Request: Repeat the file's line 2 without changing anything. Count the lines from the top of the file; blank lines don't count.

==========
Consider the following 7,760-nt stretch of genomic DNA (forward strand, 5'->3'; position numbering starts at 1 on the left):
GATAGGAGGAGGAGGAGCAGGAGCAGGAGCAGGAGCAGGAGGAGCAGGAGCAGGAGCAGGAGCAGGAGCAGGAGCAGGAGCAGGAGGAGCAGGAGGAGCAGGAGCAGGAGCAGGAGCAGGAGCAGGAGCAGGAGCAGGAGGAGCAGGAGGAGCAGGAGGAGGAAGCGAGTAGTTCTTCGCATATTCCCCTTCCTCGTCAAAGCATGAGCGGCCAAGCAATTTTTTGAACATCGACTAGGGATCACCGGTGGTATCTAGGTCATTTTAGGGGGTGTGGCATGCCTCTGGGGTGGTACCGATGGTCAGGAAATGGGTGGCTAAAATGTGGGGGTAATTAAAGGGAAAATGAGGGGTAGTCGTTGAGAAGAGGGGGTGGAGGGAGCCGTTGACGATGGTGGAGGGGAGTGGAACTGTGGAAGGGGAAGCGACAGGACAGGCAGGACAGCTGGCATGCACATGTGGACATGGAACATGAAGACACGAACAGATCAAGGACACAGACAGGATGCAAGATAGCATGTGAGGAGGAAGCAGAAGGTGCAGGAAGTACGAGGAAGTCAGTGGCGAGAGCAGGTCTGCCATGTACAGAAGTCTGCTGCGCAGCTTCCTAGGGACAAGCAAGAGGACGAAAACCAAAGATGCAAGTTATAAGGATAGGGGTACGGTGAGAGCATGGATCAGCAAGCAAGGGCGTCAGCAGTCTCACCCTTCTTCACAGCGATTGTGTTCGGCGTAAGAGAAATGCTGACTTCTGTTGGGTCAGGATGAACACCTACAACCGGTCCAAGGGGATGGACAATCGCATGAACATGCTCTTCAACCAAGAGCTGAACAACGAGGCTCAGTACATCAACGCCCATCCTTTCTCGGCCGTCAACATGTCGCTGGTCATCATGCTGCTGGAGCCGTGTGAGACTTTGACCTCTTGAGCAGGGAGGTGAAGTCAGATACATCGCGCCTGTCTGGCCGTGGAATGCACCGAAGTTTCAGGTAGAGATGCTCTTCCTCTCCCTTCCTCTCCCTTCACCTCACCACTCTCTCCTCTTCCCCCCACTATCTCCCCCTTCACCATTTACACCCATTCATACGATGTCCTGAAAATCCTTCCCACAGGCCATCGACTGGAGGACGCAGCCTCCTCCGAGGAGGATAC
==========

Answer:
GATAGGAGGAGGAGGAGCAGGAGCAGGAGCAGGAGCAGGAGGAGCAGGAGCAGGAGCAGGAGCAGGAGCAGGAGCAGGAGCAGGAGGAGCAGGAGGAGCAGGAGCAGGAGCAGGAGCAGGAGCAGGAGCAGGAGCAGGAGGAGCAGGAGGAGCAGGAGGAGGAAGCGAGTAGTTCTTCGCATATTCCCCTTCCTCGTCAAAGCATGAGCGGCCAAGCAATTTTTTGAACATCGACTAGGGATCACCGGTGGTATCTAGGTCATTTTAGGGGGTGTGGCATGCCTCTGGGGTGGTACCGATGGTCAGGAAATGGGTGGCTAAAATGTGGGGGTAATTAAAGGGAAAATGAGGGGTAGTCGTTGAGAAGAGGGGGTGGAGGGAGCCGTTGACGATGGTGGAGGGGAGTGGAACTGTGGAAGGGGAAGCGACAGGACAGGCAGGACAGCTGGCATGCACATGTGGACATGGAACATGAAGACACGAACAGATCAAGGACACAGACAGGATGCAAGATAGCATGTGAGGAGGAAGCAGAAGGTGCAGGAAGTACGAGGAAGTCAGTGGCGAGAGCAGGTCTGCCATGTACAGAAGTCTGCTGCGCAGCTTCCTAGGGACAAGCAAGAGGACGAAAACCAAAGATGCAAGTTATAAGGATAGGGGTACGGTGAGAGCATGGATCAGCAAGCAAGGGCGTCAGCAGTCTCACCCTTCTTCACAGCGATTGTGTTCGGCGTAAGAGAAATGCTGACTTCTGTTGGGTCAGGATGAACACCTACAACCGGTCCAAGGGGATGGACAATCGCATGAACATGCTCTTCAACCAAGAGCTGAACAACGAGGCTCAGTACATCAACGCCCATCCTTTCTCGGCCGTCAACATGTCGCTGGTCATCATGCTGCTGGAGCCGTGTGAGACTTTGACCTCTTGAGCAGGGAGGTGAAGTCAGATACATCGCGCCTGTCTGGCCGTGGAATGCACCGAAGTTTCAGGTAGAGATGCTCTTCCTCTCCCTTCCTCTCCCTTCACCTCACCACTCTCTCCTCTTCCCCCCACTATCTCCCCCTTCACCATTTACACCCATTCATACGATGTCCTGAAAATCCTTCCCACAGGCCATCGACTGGAGGACGCAGCCTCCTCCGAGGAGGATAC